Skip to main content

Childcare minister calls for more primaries to offer nursery places

A child's life chances have been decided before they have "knotted their tie and fastened their laces" for their first day of school, the childcare minister has said.

Early education gives children a boost throughout their lives, with children who attend pre-school gaining better exams results and likely to earn around £27,000 more during their career than those who do not go, according to Sam Gyimah.

In one of his first major speeches as childcare minister, he called for more schools to "step up to the plate" and offer nursery education. "We know that before they have knotted their school tie, fastened the laces on their shoes and headed off for their first day at school, a child's life chances are already being decided," he told a Policy Exchange event.

"That's how important early education is. It not only sets a child off on the right foot at school, but gives them a boost right throughout their life."

Currently, just under half (44 per cent) of primary and infant schools in England have nursery classes, but only a few hundred take funded two-year-olds – those from the most disadvantaged backgrounds.

He insisted that schools that do offer nursery places are seeing "big benefits" with better behaved children and higher attainment.

It also makes the move from nursery education to reception smoother for young children, Mr Gyimah argued, and easier for working parents who can drop off children to school and nursery at the same time.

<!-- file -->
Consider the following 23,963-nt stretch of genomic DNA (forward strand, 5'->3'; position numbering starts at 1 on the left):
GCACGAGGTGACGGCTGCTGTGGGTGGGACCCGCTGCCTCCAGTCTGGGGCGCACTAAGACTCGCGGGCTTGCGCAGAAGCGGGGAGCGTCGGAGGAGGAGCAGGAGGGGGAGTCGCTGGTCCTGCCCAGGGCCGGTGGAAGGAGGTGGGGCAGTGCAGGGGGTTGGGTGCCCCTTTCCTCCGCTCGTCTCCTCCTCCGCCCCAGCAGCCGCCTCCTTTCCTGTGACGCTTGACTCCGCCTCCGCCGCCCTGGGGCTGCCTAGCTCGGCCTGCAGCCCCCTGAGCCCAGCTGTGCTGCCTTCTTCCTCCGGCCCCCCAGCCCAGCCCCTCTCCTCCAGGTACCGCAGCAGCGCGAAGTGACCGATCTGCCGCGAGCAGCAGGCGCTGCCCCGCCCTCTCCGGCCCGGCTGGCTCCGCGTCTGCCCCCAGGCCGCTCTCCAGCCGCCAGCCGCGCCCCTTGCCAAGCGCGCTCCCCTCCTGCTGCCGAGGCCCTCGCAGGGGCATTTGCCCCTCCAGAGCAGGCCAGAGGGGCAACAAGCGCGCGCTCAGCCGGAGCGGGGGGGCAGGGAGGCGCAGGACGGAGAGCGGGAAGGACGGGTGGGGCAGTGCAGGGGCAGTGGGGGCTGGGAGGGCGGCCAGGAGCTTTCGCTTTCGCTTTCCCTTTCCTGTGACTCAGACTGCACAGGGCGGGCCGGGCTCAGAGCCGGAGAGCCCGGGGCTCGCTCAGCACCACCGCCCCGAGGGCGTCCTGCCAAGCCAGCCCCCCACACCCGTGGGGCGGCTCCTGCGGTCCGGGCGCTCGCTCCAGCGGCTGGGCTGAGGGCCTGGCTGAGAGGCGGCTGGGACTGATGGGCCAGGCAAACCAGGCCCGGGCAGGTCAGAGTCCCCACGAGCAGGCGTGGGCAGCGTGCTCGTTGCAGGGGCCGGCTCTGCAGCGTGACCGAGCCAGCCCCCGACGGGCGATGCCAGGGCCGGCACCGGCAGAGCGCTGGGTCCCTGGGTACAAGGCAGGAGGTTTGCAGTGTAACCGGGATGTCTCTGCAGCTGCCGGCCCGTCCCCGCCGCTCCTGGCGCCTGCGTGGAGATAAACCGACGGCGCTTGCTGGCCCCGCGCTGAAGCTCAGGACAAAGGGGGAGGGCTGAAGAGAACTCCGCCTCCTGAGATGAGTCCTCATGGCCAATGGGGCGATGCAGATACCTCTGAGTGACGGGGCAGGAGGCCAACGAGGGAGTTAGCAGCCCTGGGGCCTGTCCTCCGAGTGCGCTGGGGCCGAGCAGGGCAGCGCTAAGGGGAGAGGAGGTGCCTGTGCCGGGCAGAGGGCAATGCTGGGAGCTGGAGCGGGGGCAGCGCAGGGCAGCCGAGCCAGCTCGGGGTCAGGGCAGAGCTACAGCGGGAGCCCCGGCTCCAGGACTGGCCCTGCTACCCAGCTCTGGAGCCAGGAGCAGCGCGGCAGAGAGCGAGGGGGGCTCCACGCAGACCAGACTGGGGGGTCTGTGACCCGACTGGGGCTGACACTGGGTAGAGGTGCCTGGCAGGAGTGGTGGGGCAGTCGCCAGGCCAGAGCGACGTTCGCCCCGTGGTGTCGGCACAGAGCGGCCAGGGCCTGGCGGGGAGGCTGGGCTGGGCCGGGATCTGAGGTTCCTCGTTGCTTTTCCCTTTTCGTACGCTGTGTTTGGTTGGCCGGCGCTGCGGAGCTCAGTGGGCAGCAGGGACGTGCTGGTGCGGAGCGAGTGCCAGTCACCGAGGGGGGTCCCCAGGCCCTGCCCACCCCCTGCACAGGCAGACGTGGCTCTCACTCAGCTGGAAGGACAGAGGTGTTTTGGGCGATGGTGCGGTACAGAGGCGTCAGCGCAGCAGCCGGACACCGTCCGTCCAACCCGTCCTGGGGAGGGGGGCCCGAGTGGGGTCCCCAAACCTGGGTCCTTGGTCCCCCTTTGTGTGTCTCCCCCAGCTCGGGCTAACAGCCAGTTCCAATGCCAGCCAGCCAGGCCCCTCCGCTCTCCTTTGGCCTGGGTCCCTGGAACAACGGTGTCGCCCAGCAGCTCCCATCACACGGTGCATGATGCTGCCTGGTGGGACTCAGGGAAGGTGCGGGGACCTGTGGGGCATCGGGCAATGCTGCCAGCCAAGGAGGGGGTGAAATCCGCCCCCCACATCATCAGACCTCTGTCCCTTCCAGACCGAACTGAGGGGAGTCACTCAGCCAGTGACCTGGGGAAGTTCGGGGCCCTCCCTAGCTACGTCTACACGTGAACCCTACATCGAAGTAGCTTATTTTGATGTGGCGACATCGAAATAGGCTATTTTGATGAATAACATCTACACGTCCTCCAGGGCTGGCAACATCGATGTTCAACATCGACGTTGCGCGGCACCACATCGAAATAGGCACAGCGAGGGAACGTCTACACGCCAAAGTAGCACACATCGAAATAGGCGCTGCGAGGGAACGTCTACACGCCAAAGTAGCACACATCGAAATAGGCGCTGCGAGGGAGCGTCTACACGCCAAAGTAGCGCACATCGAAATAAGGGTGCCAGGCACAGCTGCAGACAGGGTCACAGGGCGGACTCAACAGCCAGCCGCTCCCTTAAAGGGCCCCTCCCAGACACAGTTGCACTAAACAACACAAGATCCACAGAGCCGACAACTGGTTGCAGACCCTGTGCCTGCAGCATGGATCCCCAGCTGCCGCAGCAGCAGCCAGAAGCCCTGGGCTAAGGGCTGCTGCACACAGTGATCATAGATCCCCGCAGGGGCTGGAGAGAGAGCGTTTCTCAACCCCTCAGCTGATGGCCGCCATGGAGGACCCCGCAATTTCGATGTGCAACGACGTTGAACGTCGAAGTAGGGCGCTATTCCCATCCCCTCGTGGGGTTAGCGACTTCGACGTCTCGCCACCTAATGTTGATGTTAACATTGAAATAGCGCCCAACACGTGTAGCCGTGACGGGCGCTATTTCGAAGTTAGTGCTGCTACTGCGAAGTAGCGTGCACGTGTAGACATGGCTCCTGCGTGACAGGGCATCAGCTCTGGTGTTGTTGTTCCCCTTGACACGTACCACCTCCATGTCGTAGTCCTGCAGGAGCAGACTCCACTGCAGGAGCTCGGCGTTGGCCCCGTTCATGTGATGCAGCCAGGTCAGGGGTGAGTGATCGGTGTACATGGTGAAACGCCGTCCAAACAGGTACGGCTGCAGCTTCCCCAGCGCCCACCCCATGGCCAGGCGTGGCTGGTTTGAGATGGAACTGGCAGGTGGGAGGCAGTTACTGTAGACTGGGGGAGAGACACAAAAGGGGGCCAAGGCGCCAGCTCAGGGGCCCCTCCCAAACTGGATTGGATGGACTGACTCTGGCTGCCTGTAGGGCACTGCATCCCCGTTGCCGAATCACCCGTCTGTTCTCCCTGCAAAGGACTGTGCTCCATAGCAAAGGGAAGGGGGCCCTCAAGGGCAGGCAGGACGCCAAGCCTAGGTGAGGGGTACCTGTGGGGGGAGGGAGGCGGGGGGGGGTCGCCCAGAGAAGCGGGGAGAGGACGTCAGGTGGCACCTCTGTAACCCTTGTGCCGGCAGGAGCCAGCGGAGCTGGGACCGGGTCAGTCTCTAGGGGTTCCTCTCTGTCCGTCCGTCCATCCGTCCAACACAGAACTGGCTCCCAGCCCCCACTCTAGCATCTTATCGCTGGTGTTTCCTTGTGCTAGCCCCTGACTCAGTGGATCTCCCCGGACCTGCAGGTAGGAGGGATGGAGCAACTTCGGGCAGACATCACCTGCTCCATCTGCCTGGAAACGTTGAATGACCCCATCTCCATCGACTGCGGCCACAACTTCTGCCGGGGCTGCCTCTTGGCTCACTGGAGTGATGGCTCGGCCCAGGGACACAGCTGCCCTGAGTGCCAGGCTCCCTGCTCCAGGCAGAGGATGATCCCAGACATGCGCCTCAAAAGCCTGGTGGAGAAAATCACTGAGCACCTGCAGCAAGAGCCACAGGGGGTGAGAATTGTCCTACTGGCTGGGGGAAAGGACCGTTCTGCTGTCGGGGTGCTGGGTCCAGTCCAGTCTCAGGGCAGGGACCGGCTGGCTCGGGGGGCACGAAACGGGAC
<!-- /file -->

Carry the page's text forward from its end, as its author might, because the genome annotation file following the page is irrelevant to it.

Mr Gyimah rejected critics who say that placing nurseries in schools is "schoolifying" the early years and is too much too soon.

"Listening to some of the criticisms, you would imagine rows of small children lined up in classrooms, sitting in silence and learning about quadratic equations from a teacher," he said.

"But I've seen school nurseries and I've seen the way they are run ... It's not about being taught in the same way as school kids. It's about teaching children to socialise; to play together and to behave."

He added: "Of course we want parents to be confident that the childcare being provided is the very best for their child, preparing them for life in modern Britain. Which is why today, I want all schools to consider the nursery provision they can offer, and why this government wants to work with them to make it happen."

Heads' union the NAHT welcomed the focus on nursery education. General secretary Russell Hobby said: "Increasingly, primary schools will need to see themselves as 0+ institutions. They will need to work in partnership with other providers, including private and voluntary provision to provide a complete offer to families.

“NAHT believes that the government should help by making Qualified Teacher Status available for early years professionals.

"All children in early years should also be entitled to the pupil premium at the same pro rata level as the funding for primary aged children and have the same entitlement to free school meals as infant age children.”

Related stories

Sharp rise in number of five-year-olds developing well at school 16 Oct 2014

Two-year-olds in schools pilot is 'runaway success', says minister 18 Jun 2014

Ofsted: Teach two-year-olds in schools to improve their education  3 Apr 2014

Log in or register for FREE to continue reading.

It only takes a moment and you'll get access to more news, plus courses, jobs and teaching resources tailored to you